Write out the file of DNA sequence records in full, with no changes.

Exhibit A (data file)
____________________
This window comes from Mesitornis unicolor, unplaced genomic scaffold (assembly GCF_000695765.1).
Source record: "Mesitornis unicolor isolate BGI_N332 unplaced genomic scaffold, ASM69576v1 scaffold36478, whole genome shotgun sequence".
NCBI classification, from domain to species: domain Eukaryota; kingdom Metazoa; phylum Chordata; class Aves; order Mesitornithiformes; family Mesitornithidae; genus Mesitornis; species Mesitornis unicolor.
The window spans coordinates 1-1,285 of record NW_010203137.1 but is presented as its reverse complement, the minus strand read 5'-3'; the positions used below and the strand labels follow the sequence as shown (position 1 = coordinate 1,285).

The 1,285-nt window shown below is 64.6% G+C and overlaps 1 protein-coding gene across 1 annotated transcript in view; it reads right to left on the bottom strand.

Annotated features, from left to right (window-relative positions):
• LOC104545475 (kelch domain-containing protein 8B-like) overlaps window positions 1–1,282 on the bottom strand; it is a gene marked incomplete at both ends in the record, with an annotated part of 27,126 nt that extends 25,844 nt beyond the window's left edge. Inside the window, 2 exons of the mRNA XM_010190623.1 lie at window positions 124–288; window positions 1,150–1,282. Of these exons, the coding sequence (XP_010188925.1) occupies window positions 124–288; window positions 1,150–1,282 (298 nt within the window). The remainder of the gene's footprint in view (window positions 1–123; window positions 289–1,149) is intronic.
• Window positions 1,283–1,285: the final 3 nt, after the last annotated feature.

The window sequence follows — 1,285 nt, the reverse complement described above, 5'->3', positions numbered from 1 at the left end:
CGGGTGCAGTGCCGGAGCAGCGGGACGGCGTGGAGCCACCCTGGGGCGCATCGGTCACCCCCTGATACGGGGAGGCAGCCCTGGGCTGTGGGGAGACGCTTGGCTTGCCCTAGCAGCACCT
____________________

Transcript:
This window comes from Mesitornis unicolor, unplaced genomic scaffold (assembly GCF_000695765.1).
Source record: "Mesitornis unicolor isolate BGI_N332 unplaced genomic scaffold, ASM69576v1 scaffold36478, whole genome shotgun sequence".
NCBI classification, from domain to species: domain Eukaryota; kingdom Metazoa; phylum Chordata; class Aves; order Mesitornithiformes; family Mesitornithidae; genus Mesitornis; species Mesitornis unicolor.
The window spans coordinates 1-1,285 of record NW_010203137.1 but is presented as its reverse complement, the minus strand read 5'-3'; the positions used below and the strand labels follow the sequence as shown (position 1 = coordinate 1,285).

The 1,285-nt window shown below is 64.6% G+C and overlaps 1 protein-coding gene across 1 annotated transcript in view; it reads right to left on the bottom strand.

Annotated features, from left to right (window-relative positions):
• LOC104545475 (kelch domain-containing protein 8B-like) overlaps window positions 1–1,282 on the bottom strand; it is a gene marked incomplete at both ends in the record, with an annotated part of 27,126 nt that extends 25,844 nt beyond the window's left edge. Inside the window, 2 exons of the mRNA XM_010190623.1 lie at window positions 124–288; window positions 1,150–1,282. Of these exons, the coding sequence (XP_010188925.1) occupies window positions 124–288; window positions 1,150–1,282 (298 nt within the window). The remainder of the gene's footprint in view (window positions 1–123; window positions 289–1,149) is intronic.
• Window positions 1,283–1,285: the final 3 nt, after the last annotated feature.

The window sequence follows — 1,285 nt, the reverse complement described above, 5'->3', positions numbered from 1 at the left end:
CGGGTGCAGTGCCGGAGCAGCGGGACGGCGTGGAGCCACCCTGGGGCGCATCGGTCACCCCCTGATACGGGGAGGCAGCCCTGGGCTGTGGGGAGACGCTTGGCTTGCCCTAGCAGCACCT